Having said this, however, the Supreme Court did not find the school to have acted unreasonably or in breach of s. 8 of the Charter when its technician inspected the teacher’s laptop in context of routine inspection or when the school subsequently seized the laptop at the instruction of the principal because the school’s principal had a statutory duty to maintain a safe school environment. However, the school’s lawful authority did not afford the police lawful authority to conduct a warrantless search and seizure of the computer material and examine its contents, according to the Supreme Court. In particular, Fish J. reasoned:

[67] In taking possession of the computer material and examining its contents, the police acted independently of the school board (R. v. Colarusso, 1994 CanLII 134 (SCC), [1994] 1 S.C.R. 20, at pp. 58-60). The fact that the school board had acquired lawful possession of the laptop for its own administrative purposes did not vest in the police a delegated or derivative power to appropriate and search the computer for the purposes of a criminal investigation.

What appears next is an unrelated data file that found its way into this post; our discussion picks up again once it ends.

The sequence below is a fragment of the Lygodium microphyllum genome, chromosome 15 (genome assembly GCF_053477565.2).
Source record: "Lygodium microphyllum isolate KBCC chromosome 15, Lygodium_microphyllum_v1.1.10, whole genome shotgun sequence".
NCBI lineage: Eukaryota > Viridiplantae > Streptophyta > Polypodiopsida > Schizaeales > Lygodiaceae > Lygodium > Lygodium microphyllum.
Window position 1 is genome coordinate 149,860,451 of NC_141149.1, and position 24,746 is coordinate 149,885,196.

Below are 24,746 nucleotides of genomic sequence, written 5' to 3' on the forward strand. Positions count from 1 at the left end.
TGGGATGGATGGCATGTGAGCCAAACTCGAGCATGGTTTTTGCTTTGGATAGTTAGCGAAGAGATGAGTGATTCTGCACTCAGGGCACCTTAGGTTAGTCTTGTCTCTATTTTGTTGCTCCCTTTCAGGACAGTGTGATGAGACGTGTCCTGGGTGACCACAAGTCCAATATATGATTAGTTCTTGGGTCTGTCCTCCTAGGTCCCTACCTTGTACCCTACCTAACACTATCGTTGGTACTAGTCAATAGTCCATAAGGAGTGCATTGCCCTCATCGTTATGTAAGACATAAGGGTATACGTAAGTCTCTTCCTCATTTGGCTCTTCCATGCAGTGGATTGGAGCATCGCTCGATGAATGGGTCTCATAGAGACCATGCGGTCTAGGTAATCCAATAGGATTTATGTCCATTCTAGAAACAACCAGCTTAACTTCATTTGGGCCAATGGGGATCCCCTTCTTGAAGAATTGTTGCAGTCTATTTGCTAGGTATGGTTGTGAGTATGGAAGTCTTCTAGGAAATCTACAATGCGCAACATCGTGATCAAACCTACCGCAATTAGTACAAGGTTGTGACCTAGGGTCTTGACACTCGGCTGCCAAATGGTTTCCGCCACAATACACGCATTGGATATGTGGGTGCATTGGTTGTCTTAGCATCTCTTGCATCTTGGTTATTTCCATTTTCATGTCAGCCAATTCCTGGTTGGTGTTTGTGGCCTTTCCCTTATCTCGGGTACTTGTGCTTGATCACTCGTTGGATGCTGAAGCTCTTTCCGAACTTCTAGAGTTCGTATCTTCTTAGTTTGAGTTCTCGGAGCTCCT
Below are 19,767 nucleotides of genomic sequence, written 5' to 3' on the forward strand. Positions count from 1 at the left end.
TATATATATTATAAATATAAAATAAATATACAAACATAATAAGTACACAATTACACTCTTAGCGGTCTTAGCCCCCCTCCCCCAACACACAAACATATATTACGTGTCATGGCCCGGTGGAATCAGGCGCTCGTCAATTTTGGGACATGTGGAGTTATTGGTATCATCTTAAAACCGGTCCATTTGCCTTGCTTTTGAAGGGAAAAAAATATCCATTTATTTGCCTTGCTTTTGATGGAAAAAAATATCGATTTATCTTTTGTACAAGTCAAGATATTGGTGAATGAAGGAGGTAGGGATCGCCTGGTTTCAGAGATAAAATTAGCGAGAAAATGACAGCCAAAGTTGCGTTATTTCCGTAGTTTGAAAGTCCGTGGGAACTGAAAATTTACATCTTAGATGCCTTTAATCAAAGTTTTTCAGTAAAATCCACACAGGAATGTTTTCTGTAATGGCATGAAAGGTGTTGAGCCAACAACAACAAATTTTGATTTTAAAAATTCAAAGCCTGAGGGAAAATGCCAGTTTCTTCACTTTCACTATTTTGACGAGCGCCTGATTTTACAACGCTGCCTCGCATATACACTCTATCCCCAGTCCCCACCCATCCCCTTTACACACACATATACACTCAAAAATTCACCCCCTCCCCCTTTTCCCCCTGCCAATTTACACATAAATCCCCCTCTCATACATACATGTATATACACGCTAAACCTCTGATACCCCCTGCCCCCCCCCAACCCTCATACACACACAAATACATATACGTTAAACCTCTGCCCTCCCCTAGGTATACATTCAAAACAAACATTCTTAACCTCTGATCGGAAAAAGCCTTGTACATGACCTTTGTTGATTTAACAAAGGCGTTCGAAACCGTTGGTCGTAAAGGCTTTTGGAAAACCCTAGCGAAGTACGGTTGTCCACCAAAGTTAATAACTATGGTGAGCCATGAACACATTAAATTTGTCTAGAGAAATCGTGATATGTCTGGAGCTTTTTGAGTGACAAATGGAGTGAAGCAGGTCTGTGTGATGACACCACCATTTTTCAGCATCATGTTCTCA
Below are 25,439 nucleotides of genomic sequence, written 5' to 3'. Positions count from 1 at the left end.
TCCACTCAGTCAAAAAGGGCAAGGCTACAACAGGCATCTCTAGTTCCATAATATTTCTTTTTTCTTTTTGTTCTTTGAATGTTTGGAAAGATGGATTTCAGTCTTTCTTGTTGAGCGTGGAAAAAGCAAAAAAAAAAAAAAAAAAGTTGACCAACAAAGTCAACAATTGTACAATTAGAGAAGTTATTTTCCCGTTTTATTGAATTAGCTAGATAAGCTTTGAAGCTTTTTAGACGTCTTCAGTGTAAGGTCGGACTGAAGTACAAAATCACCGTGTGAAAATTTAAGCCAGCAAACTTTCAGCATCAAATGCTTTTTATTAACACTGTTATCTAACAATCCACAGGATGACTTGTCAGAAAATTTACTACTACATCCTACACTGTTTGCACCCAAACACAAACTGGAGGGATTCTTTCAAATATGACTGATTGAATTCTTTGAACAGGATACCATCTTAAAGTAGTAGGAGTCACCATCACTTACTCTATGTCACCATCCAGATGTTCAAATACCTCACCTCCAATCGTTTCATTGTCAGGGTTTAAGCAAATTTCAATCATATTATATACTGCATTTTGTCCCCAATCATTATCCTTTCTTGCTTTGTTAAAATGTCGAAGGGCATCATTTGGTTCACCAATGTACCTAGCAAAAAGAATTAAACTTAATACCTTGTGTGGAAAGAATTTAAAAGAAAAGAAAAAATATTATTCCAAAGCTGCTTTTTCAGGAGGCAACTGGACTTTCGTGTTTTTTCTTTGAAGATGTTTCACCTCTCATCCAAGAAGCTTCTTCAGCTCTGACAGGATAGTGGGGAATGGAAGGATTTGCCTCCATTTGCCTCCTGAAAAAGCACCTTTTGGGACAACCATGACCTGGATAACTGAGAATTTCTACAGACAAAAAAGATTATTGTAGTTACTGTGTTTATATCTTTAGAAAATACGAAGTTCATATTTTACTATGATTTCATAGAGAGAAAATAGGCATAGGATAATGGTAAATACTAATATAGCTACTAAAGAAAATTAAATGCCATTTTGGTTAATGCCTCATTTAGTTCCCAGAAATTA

[73] The school board was, of course, legally entitled to inform the police of its discovery of contraband on the laptop. This would doubtless have permitted the police to obtain a warrant to search the computer for the contraband. But receipt of the computer from the school board did not afford the police warrantless access to the personal information contained within it. This information remained subject, at all relevant times, to Mr. Cole’s reasonable and subsisting expectation of privacy.

Having found that the police breached the teacher’s privacy rights under section 8 of the Charter, Fish J. embarked on an inquiry under s. 24(2) of the Charter, namely, whether the unconstitutionally-obtained evidence by the police should be excluded. Here, Fish J. considered a three-part balancing test set out in the Supreme Court’s decision in R. v. Grant[2]. In particular, Fish J. considered (i) the seriousness of the Charter-infringing conduct of the police; (ii) the impact of the breach on the Charter-protected interest of the teacher; and (iii) the society’s interest in the adjudication of the case on its merits. In setting aside the decision of the Court of Appeal and allowing the unconstitutionally-obtained evidence, Fish J. stated with respect to the first part of the Grant test: